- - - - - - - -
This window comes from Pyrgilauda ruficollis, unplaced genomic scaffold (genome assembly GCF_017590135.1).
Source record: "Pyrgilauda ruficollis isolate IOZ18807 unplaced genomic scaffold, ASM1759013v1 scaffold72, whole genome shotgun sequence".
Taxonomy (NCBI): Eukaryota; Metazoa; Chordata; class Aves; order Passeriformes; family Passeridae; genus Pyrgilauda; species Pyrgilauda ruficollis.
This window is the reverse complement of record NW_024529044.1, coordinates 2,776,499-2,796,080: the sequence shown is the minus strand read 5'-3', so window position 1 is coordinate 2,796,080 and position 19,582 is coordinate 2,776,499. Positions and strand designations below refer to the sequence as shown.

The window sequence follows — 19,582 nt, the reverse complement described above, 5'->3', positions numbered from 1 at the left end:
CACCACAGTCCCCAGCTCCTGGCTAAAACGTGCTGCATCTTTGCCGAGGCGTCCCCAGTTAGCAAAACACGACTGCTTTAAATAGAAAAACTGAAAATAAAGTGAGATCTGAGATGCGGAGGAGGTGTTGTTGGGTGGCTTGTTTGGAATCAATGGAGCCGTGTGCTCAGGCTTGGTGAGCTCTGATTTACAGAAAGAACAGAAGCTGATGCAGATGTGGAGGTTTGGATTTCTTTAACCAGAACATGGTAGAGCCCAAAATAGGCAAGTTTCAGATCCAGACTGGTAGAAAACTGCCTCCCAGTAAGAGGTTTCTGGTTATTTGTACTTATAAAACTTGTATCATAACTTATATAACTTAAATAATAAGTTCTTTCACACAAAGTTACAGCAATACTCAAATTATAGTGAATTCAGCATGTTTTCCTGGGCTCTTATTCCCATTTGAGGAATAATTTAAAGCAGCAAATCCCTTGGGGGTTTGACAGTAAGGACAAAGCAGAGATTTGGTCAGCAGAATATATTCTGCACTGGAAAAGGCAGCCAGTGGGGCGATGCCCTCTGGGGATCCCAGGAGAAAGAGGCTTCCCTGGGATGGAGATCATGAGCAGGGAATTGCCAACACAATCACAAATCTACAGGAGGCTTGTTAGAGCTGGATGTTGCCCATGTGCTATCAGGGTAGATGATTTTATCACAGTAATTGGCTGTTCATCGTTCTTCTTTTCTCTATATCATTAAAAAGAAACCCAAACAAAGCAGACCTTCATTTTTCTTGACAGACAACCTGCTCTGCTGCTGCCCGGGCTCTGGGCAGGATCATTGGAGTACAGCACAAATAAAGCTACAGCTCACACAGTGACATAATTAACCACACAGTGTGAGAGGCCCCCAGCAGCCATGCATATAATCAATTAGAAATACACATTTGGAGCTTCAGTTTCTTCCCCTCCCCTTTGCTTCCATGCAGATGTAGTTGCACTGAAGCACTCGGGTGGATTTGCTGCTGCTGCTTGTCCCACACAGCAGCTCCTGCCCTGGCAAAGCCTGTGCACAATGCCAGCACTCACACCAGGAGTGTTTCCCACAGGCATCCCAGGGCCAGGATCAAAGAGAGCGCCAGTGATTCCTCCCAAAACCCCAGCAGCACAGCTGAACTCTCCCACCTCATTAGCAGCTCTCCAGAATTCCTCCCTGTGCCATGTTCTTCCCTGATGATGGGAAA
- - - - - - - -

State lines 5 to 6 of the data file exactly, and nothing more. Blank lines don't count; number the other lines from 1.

The window sequence follows — 19,582 nt, the reverse complement described above, 5'->3', positions numbered from 1 at the left end:
CACCACAGTCCCCAGCTCCTGGCTAAAACGTGCTGCATCTTTGCCGAGGCGTCCCCAGTTAGCAAAACACGACTGCTTTAAATAGAAAAACTGAAAATAAAGTGAGATCTGAGATGCGGAGGAGGTGTTGTTGGGTGGCTTGTTTGGAATCAATGGAGCCGTGTGCTCAGGCTTGGTGAGCTCTGATTTACAGAAAGAACAGAAGCTGATGCAGATGTGGAGGTTTGGATTTCTTTAACCAGAACATGGTAGAGCCCAAAATAGGCAAGTTTCAGATCCAGACTGGTAGAAAACTGCCTCCCAGTAAGAGGTTTCTGGTTATTTGTACTTATAAAACTTGTATCATAACTTATATAACTTAAATAATAAGTTCTTTCACACAAAGTTACAGCAATACTCAAATTATAGTGAATTCAGCATGTTTTCCTGGGCTCTTATTCCCATTTGAGGAATAATTTAAAGCAGCAAATCCCTTGGGGGTTTGACAGTAAGGACAAAGCAGAGATTTGGTCAGCAGAATATATTCTGCACTGGAAAAGGCAGCCAGTGGGGCGATGCCCTCTGGGGATCCCAGGAGAAAGAGGCTTCCCTGGGATGGAGATCATGAGCAGGGAATTGCCAACACAATCACAAATCTACAGGAGGCTTGTTAGAGCTGGATGTTGCCCATGTGCTATCAGGGTAGATGATTTTATCACAGTAATTGGCTGTTCATCGTTCTTCTTTTCTCTATATCATTAAAAAGAAACCCAAACAAAGCAGACCTTCATTTTTCTTGACAGACAACCTGCTCTGCTGCTGCCCGGGCTCTGGGCAGGATCATTGGAGTACAGCACAAATAAAGCTACAGCTCACACAGTGACATAATTAACCACACAGTGTGAGAGGCCCCCAGCAGCCATGCATATAATCAATTAGAAATACACATTTGGAGCTTCAGTTTCTTCCCCTCCCCTTTGCTTCCATGCAGATGTAGTTGCACTGAAGCACTCGGGTGGATTTGCTGCTGCTGCTTGTCCCACACAGCAGCTCCTGCCCTGGCAAAGCCTGTGCACAATGCCAGCACTCACACCAGGAGTGTTTCCCACAGGCATCCCAGGGCCAGGATCAAAGAGAGCGCCAGTGATTCCTCCCAAAACCCCAGCAGCACAGCTGAACTCTCCCACCTCATTAGCAGCTCTCCAGAATTCCTCCCTGTGCCATGTTCTTCCCTGATGATGGGAAA